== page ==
Former Equifax employee charged with insider trading linked to data breach

Former software engineer bought put options when he found out about cyber attack, but before it became public knowledge

The credit agency's share price dropped after it revealed it had been hacked last year
The credit agency's share price dropped after it revealed it had been hacked last year

A former Equifax employee has been charged with engaging in insider trading ahead of the credit agency’s disclosure of a massive data breach last year.

On Thursday, the SEC and federal authorities in Atlanta announced they were filing charges against software development manager Sudhakar Reddy Bonthu.

The US Securities and Exchange Commission said Mr Bonthu, 44, traded on confidential information he received while creating a website for consumers impacted by a data breach at Equifax.

“According to the complaint, Bonthu was told the work was being done for an unnamed potential client, but based on information he received, he concluded that Equifax itself was the victim of the breach,” the SEC said.

Mr Bonthu then purchased Equifax put options, meaning he bought shares on the basis of an agreement to sell them for a set price at a later date.

Less than a week after Mr Bonthu bought the put options, Equifax publicly announced the data breach and its stock declined nearly 14 per cent. Mr Bonthu sold the put options and netted more than $75,000 (£57,000), a return of more than 3,500 per cent on his initial investment.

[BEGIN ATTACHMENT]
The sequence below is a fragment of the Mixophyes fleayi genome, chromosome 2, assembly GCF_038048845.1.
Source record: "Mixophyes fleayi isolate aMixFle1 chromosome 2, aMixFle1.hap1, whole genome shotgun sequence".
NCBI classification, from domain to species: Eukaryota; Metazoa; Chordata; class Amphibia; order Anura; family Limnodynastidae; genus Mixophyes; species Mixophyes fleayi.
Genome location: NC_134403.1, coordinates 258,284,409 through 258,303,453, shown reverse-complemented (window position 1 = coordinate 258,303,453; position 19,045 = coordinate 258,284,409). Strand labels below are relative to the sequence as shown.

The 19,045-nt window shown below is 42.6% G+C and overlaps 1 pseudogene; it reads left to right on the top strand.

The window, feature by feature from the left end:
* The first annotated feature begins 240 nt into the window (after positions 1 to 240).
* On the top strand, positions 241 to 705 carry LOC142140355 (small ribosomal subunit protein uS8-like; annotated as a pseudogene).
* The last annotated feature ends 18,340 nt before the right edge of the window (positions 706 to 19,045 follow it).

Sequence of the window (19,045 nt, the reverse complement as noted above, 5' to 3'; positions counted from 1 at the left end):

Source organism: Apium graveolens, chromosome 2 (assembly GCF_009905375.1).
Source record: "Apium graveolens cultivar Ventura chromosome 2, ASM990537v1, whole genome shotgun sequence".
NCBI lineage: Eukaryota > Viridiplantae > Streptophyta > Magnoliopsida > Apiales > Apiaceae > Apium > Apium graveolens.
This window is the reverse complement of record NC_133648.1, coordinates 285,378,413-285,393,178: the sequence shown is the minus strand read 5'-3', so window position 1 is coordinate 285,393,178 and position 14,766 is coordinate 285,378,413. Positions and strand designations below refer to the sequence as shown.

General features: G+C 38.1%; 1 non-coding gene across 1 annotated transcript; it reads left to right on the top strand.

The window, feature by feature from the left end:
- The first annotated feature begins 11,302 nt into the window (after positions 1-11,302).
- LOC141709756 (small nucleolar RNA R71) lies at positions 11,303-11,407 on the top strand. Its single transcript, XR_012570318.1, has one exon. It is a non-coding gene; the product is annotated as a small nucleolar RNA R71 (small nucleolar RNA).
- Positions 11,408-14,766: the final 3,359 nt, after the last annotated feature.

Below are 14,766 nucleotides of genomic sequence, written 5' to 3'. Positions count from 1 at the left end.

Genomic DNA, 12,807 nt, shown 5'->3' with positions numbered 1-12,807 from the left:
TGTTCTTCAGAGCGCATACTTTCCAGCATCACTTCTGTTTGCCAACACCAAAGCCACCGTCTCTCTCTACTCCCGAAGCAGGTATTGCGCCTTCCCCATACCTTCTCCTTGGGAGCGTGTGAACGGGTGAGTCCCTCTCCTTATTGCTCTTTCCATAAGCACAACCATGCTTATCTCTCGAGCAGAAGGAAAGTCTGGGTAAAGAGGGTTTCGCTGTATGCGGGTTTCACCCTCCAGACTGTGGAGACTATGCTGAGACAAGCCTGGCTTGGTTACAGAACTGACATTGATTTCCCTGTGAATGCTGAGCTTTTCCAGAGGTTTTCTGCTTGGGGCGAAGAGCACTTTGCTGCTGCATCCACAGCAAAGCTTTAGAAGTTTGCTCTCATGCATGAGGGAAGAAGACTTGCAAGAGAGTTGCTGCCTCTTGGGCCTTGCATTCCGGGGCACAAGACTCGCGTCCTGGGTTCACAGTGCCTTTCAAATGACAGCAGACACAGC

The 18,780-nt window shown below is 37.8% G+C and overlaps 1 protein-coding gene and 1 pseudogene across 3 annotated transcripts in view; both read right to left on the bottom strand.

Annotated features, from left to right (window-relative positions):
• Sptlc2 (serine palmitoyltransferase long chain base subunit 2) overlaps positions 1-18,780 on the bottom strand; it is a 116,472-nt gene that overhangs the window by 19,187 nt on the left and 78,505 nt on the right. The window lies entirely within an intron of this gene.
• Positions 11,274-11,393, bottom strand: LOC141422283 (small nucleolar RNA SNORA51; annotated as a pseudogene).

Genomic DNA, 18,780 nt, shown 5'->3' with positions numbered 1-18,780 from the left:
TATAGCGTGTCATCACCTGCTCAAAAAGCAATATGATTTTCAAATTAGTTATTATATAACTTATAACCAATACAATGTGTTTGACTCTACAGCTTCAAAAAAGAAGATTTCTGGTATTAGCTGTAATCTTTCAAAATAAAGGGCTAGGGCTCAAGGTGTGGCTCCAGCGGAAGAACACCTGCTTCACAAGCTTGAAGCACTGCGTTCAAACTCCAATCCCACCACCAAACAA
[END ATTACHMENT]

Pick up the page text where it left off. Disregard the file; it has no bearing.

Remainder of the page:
Mr Bonthu, 44, was sacked by Equifax in March after refusing to cooperate with an internal investigation into whether he had violated the company’s insider trading policy.

“As we allege, Bonthu, who was entrusted with confidential information by his employer, misused that information to conclude that his company had suffered a massive data breach and then sought to illegally profit,” said Richard R. Best, director of the SEC’s Atlanta regional office.

“Corporate insiders simply cannot abuse their access to sensitive information and illegally enrich themselves.”

Equifax revealed in September 2017 that the personal data of about 148 million people had been exposed after a cyber attack in July of the same year.

According to an SEC filing earlier this year, hackers purloined the names and dates of birth of roughly 146.6 million people. They also obtained some 20.3 million phone numbers, roughly 17.6 million driver’s license numbers and about 1.8 million email addresses.

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